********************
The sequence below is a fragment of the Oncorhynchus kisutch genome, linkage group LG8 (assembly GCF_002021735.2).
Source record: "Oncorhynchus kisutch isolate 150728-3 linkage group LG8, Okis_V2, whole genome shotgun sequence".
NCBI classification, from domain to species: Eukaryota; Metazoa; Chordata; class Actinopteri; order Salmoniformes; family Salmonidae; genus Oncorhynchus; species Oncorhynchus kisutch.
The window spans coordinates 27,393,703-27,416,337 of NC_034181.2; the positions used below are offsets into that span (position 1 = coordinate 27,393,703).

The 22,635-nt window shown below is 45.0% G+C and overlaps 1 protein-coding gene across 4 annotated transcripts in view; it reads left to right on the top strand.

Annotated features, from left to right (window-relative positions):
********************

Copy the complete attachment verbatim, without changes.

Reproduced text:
The sequence below is a fragment of the Oncorhynchus kisutch genome, linkage group LG8 (assembly GCF_002021735.2).
Source record: "Oncorhynchus kisutch isolate 150728-3 linkage group LG8, Okis_V2, whole genome shotgun sequence".
NCBI classification, from domain to species: Eukaryota; Metazoa; Chordata; class Actinopteri; order Salmoniformes; family Salmonidae; genus Oncorhynchus; species Oncorhynchus kisutch.
The window spans coordinates 27,393,703-27,416,337 of NC_034181.2; the positions used below are offsets into that span (position 1 = coordinate 27,393,703).

The 22,635-nt window shown below is 45.0% G+C and overlaps 1 protein-coding gene across 4 annotated transcripts in view; it reads left to right on the top strand.

Annotated features, from left to right (window-relative positions):